Amoral hazards

In the last post we saw that humanitarian aid agencies are not gathering data on the outcomes of their work (such as years of life saved, average weight increases etc).  Not doing so has some dangerous ramifications, but before looking at these I want to characterize the interplay of motivations that leads to this situation.

Lord Ashdown is clear: donors are as allergic to measuring outcomes as the aid agencies themselves.  In fact, once a contract is determined there is no reason to distinguish between the two tiers; agencies are putting DFID priorities into action.  The distinction between the two tiers should be important when DFID or AusAID or USAID are choosing which agency to fund during a particular crisis.  How do they choose?  They use the process evaluations that the agencies are using to monitor themselves.  For example, who can shift the most food? Who can buy the most tents?

Donors like these types of ‘outcome’ because they are easy to interpret and sell to the public.  They don’t offer budgets for proper monitoring and evaluation and so the agency doesn’t have a choice but to continue with the status quo.  Maybe that’s all, but these agencies have clout (Oxfam, Save the Children) and the British public rarely scrutinize DFID reports to see how that money is being spent.  And yet the agencies don’t say anything, and they don’t put sufficient pressure on DFID to think differently. It is a closed loop: agency and donor benefit when costs are not compared to returns.  The risk of a poor strategy, like wasted food or worse, is borne by the recipients of aid.

This is a moral hazard.  A moral hazard is an economics term for when an agent (person or company etc) behaves differently because they do not bear the consequence of risk taking.

The situation is a bit like the banking crisis.  Aid agencies are ‘too big to fail’, inasmuch as we need them for when the next crisis comes along.  In the banking crisis, it was tax-payers’ money that went via the government to the banks.  With aid agencies, the aid recipients do not themselves contribute money (they’re normally too poor after all) but money is spent on their behalf by governments so that that aid can be given to them (the ‘process’ output often measured).  In both cases there is very little thought to whether or not the bearer of the ultimate risk (tax-payer in the UK, aid recipient in Somalia) is getting a good deal, that couldn’t be better supplied by someone else.  The life-blood of these agencies is recipients in their camps, they need them, but all of the risk is pushed onto the  same recipients.  For example, Oxfam won’t be outcompeted by Save the Children even if Save the Children could actually help 3 times as many people per pound spent in a crisis; we wouldn’t know.  All we know is what they are spending: how many tents? How much food? How many aid workers?  It is the people in Oxfam’s camps (who else!?) will bear the brunt of this inefficiency, alone.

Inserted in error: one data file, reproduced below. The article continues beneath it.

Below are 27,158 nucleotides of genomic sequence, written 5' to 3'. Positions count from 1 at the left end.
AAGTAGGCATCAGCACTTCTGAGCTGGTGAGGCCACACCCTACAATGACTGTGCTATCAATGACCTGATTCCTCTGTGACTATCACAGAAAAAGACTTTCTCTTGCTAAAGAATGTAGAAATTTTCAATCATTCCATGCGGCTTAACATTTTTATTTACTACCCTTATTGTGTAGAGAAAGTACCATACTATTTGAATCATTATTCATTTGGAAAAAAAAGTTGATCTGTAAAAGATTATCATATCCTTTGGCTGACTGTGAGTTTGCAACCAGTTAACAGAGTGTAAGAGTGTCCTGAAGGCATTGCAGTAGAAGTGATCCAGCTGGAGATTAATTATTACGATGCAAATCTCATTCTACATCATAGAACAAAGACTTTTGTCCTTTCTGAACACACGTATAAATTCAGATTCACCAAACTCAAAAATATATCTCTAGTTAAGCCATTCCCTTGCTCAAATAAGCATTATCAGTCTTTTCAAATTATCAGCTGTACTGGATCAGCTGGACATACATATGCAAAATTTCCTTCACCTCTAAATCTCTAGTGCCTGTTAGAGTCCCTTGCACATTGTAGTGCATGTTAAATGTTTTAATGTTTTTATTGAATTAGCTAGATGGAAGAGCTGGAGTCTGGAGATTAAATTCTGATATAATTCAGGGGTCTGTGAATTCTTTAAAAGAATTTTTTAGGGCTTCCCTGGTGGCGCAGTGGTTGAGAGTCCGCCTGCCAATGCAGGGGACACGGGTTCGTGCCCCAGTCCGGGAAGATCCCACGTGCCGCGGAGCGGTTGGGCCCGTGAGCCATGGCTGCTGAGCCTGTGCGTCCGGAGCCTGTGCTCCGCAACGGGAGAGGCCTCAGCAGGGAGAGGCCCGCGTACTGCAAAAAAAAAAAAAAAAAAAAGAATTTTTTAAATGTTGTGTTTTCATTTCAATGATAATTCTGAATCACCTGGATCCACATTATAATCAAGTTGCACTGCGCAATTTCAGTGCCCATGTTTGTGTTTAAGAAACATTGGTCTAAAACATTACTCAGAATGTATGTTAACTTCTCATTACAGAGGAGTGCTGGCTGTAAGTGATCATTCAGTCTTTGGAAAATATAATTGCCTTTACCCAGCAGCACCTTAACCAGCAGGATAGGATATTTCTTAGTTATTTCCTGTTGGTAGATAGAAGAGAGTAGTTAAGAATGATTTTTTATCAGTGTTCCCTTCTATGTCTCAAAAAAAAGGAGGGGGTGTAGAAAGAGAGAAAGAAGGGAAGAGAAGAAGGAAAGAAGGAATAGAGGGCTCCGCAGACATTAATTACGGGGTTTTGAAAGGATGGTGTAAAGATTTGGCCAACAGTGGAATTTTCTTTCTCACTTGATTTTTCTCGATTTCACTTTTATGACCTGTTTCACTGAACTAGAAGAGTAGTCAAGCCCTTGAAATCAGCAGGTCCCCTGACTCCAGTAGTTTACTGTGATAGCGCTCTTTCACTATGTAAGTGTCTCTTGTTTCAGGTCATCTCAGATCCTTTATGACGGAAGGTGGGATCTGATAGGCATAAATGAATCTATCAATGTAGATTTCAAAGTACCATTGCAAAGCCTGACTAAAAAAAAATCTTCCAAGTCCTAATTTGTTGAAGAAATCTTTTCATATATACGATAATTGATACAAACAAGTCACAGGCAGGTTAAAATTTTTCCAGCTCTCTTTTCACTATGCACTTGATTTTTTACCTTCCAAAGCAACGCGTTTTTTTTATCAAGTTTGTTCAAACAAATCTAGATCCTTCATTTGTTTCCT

So, no-one in the system need care about the quality/efficiency of services because the risk is passed on to the recipients of aid.  And, like the banks, they probably are too big to fail, indicating the need for tight, independent regulation.  Otherwise there is a run-away feedback of motivation: DFID spend more and the agencies spend more.  Perhaps the ‘good-will’ of the agency members is expected to stop this but, as Lord Ashdown says, the not insubstantial costs of doing so are not covered by DFID grants.  We cannot blame the aid workers themselves because the system has closed in.  However, if they felt the true risk of bad aid delivery then perhaps they’d be complaining with a louder voice.



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3 responses to “Amoral hazards

  1. shari

    It is like throwing money into a black hole – as money is used by NGOs, more is provided by funding agencies because that is the system that keeps the business of development going; it is, after all, a business. Many people in development might say that their ultimate goal is to work themselves out of a job, to provide assistance in such a way that they enable impoverished communities to become independent so that they no longer need aid, but this is a sentiment that is not at the forefront of aid delivery.